Considering SDGs 8 and 16, universities have a significant role to play in furthering economic growth for a peaceful and just society. While they educate future leaders, scientists and teachers, they have a role to play in the local community and on the world stage, especially when they have an international student body with access to international exchange.

Global universities and university networks both provide opportunities for expanding their social good compared to an individual campus institution.

There are opportunities to partner on any number of programmes that bring education to local communities or provide access to advice and counsel developed at the university in the service of the community.

Alumni can be a particularly powerful force for this type of community engagement: the more international alumni, the more communities they can support.

This serves a dual purpose of providing a meaningful engagement opportunity for alumni while working towards social good. There is a bonus too for the institution that provides the framework and opportunity in the form of reputation building.

Again, as for widening access to education, the network model tends to have an advantage when it comes to the breadth of opportunities it can offer while global universities may create a programme with depth that is reliant on its centralised leadership.

Combining the two models may be the best option, but this is not always possible and can cause internal issues when network members have different approaches to education and collaboration or where it creates an imbalance within the network.

Next steps in the context of the SDGs

These points relating to the four SDGs represent some of the most closely aligned benefits that should be measured to evaluate the impacts and success of these models and of individual institutions.

Ultimately, if we accept that the goal is to build robust educational institutions that look beyond the boundaries of a single campus and even a single country, we should ensure that the resources being expended are providing robust and effective outcomes.

Seth Kunin, deputy vice-chancellor (international) of Curtin University, expresses the need for this perspective when he says: “The question we used to ask was: ‘What is the implication of an international university?’ Today, we’ve shifted to: ‘What happens when we are a global university?’ – the global has no centre; any global university has several centres that we service and evaluate the implications of this work.”

Practical considerations

Fundamentally, the SDGs provide a useful framework to look at what can be turned into operational excellence and the ability to scale while maintaining quality and integrity of experience.

Institutions need to consider the practicalities of establishing a global campus or joining a network. Passive research will start the ball rolling, but seeking advice from colleagues with professional expertise and a willingness to share lessons learnt may help move things forward.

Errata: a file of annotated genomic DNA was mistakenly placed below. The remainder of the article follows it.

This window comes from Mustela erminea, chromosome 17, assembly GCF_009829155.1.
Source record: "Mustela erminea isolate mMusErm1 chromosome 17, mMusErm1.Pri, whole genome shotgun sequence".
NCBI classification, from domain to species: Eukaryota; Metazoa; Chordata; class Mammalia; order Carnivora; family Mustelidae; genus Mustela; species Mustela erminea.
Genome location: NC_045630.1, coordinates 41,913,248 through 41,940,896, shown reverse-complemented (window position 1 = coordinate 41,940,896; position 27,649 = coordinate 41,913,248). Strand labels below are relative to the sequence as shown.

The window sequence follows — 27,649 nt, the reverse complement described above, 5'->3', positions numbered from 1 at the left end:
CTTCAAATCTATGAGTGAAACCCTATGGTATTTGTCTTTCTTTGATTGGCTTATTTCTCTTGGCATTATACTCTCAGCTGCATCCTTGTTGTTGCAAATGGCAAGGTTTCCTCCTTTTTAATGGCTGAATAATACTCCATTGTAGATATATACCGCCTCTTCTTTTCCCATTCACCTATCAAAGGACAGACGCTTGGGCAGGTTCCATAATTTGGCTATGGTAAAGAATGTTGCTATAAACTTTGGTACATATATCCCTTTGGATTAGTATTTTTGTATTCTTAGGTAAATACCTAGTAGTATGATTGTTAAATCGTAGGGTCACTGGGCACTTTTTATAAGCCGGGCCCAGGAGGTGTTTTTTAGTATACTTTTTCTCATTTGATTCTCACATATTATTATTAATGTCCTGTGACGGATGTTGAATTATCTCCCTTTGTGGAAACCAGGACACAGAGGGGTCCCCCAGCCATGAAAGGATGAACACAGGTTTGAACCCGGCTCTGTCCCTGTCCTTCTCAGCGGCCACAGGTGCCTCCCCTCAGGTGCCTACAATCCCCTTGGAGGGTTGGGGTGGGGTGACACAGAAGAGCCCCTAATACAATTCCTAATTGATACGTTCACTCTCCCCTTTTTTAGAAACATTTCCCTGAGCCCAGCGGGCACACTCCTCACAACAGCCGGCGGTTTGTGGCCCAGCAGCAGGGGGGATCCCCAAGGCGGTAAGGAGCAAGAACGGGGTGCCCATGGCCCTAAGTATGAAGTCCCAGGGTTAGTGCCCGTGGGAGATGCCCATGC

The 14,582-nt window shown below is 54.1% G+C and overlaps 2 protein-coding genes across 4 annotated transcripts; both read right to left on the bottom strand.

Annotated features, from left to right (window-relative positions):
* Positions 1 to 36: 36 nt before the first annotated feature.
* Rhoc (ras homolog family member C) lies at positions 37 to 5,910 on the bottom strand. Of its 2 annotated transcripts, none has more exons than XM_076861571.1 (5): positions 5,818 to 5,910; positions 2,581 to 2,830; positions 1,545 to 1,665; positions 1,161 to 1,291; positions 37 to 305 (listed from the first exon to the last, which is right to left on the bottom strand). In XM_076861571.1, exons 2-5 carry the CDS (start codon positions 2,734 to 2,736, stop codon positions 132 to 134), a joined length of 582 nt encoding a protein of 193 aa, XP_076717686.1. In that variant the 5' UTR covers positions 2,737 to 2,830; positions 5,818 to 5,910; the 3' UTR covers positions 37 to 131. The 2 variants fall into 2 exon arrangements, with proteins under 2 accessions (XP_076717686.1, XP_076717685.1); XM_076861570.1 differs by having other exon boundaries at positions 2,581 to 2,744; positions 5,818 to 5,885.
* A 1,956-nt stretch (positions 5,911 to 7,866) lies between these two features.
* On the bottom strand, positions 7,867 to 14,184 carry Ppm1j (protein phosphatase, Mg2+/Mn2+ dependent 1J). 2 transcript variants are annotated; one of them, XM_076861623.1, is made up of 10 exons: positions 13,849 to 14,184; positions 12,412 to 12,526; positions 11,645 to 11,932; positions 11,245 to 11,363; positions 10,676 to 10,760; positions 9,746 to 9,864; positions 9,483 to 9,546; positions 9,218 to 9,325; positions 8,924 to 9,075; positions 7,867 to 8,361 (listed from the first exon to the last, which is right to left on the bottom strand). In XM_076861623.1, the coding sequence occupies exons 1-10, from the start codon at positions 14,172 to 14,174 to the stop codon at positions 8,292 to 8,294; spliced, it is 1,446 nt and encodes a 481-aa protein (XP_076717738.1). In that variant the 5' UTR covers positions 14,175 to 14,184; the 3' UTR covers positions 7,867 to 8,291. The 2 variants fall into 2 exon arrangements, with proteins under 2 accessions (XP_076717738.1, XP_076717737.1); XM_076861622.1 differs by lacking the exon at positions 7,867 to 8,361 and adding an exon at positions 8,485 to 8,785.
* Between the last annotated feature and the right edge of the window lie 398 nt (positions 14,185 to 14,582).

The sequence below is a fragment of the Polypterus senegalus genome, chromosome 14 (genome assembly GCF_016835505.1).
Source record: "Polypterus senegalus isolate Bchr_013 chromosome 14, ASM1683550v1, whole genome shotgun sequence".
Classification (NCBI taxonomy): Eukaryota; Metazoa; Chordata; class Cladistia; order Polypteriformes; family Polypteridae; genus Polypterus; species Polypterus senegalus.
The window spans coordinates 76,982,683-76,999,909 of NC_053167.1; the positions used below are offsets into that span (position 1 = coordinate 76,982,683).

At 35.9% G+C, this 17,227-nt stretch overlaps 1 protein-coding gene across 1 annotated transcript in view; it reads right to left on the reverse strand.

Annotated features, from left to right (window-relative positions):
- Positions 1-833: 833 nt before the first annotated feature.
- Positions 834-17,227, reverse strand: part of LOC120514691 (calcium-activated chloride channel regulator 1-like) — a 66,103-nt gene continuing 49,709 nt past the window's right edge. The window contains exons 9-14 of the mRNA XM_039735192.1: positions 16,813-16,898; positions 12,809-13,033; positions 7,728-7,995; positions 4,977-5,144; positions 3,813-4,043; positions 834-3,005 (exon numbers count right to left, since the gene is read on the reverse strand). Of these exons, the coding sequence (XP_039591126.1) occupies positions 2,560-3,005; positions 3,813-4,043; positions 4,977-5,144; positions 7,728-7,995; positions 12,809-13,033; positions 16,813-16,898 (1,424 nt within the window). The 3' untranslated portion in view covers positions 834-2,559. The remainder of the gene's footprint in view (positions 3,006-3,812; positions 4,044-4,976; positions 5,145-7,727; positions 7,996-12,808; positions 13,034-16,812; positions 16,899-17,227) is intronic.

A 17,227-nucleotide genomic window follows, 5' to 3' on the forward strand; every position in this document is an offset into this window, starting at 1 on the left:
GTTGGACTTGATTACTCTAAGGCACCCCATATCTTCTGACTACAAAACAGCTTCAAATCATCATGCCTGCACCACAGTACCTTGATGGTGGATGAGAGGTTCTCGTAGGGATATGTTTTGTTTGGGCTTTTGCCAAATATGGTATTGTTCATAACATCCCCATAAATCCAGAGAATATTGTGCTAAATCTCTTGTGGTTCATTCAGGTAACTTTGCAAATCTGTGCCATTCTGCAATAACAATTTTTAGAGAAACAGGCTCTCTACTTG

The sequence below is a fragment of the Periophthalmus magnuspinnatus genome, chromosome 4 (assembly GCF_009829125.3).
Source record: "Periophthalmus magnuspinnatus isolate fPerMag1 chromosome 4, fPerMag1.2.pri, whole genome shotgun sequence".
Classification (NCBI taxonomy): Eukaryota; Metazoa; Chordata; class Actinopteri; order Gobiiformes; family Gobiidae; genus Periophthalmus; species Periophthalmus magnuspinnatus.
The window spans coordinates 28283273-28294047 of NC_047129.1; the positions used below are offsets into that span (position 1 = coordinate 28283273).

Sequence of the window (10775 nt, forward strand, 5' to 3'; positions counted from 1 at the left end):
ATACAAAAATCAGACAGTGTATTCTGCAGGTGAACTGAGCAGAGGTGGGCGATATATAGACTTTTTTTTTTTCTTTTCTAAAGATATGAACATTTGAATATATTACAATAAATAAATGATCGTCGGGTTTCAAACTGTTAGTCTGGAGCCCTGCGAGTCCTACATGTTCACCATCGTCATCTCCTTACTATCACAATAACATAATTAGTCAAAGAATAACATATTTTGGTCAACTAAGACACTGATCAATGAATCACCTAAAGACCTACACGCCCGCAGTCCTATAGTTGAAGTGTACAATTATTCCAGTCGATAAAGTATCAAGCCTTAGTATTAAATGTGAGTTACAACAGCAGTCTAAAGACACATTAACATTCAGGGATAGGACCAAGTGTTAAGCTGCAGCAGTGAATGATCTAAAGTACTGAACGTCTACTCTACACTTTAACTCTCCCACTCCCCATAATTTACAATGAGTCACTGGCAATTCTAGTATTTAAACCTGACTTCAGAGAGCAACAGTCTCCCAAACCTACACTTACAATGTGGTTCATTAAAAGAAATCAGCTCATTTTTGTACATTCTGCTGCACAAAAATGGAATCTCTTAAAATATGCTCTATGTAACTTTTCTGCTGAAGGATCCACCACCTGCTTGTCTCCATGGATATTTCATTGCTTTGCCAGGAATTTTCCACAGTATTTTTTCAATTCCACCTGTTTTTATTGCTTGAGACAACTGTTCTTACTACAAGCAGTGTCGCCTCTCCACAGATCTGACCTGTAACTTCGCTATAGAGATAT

Consider some fundamental questions as they affect your institution:

• How are today’s student demographics and demands informing current practices and programmes? Are these lasting trends for the next decade?

• Would a new or different structure – physical and-or virtual – enhance your current programmes? Why or why not?

• Does the length of the international experience (for instance, a sponsored gap year, or a semester) create a new or different opportunity?

• Which existing networks provide prospective members with a chance to join on a provisional basis?

• When it comes to scaling, is part of the strategy to develop more institutional academic partners to offer more options for students and faculty? What are the potential trade-offs of quality and quantity?

Professor Leon Laulusa, executive vice-president and dean for academic affairs and international relations at ESCP Europe, exemplifies this aspirational approach when he says: “Our aim is to have a ‘European Roots, Global Impact’ approach.

“To do so, we continuously reinforce our global strategy, through the development of an ABCDE alliance (alliance in Art, Business, Culture, Diplomacy and Engineering) with some of the best academic institutions worldwide.”

Whether using the SDGs or other metrics of success, international education is an important force for societal success. There will be innovations, successes and even failures as the global market for education continues to evolve. The one thing we know is that international education is a positive force for change and for the greater good.

Gretchen Dobson and Kathy Edersheim are co-authors of this four-part series on international educational models. Gretchen Dobson is a global engagement strategist, author and academic with 28 years’ experience across six continents. Kathy Edersheim is president of Impactrics, an organisation of experts in international alumni relations, community development and leadership training that provides consulting to universities and membership organisations. This is the fourth and final part of a series on international education models. The first part can be found here; the second on global universities can be found here; and the third on global networks is here.